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The field of business ethics includes all issues related to business conduct, business values, and the ways in which the operations of a business affect members of communities and employees of a business. This is a broad term that includes empirical study, issues of legality, and even questions of morality. People who tend to be interested in business ethics can range from professionals who want to know how best to practice in the world of business to scholars and legal professionals who are interested in answering broad questions based on empirical data, as well as on histories of legal and moral questioning.
Business ethics resources vary by subject since some books, videos, and audio recordings might concentrate on general issues, such as basic introductions to business ethics, or on more specific issues, such as employer-employee relationships. It is common to find business ethics resources that have been developed for certain contexts, such as professional use, classroom use, and general knowledge applications. These can vary substantially.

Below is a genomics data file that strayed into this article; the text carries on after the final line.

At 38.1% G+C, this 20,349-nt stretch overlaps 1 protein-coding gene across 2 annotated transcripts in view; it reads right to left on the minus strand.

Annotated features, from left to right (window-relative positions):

It is very common for business students to use business ethics resources. People who are just beginning their business programs might receive textbooks that act as general introductions to issues in business ethics. These books generally are approved by business faculty and focus on issues that instructors believe are important. It also is common for business ethics resources to feature certain perspectives on business ethics, so instructors might choose resources that are in agreement with their own perspectives on this field.
Active professionals continually engage in conversations about business ethics, so they might also utilize business ethics resources. For example, human resource professionals might wonder about the best ways to improve employee performance and therefore might read business ethics books about dealing with problem employees. An accountant or financial manager, on the other hand, might use business ethics resources that enable them to learn which auditing practices are legal and which are considered to be outside the bounds of legal compliance.
Scholars use business ethics resources that enable them to complete their research. If a researcher is interested in learning about how the relationships between managers and stockholders have changes over the years, he or she might read business history books that explore the ways ethical arguments have changed as these roles have developed. A scholar who is interested in learning about how government regulations have impacted issues such as labor relations and environmental health, on the other hand, might use business ethics resources that use statistical data that illustrate the effectiveness of laws and regulations.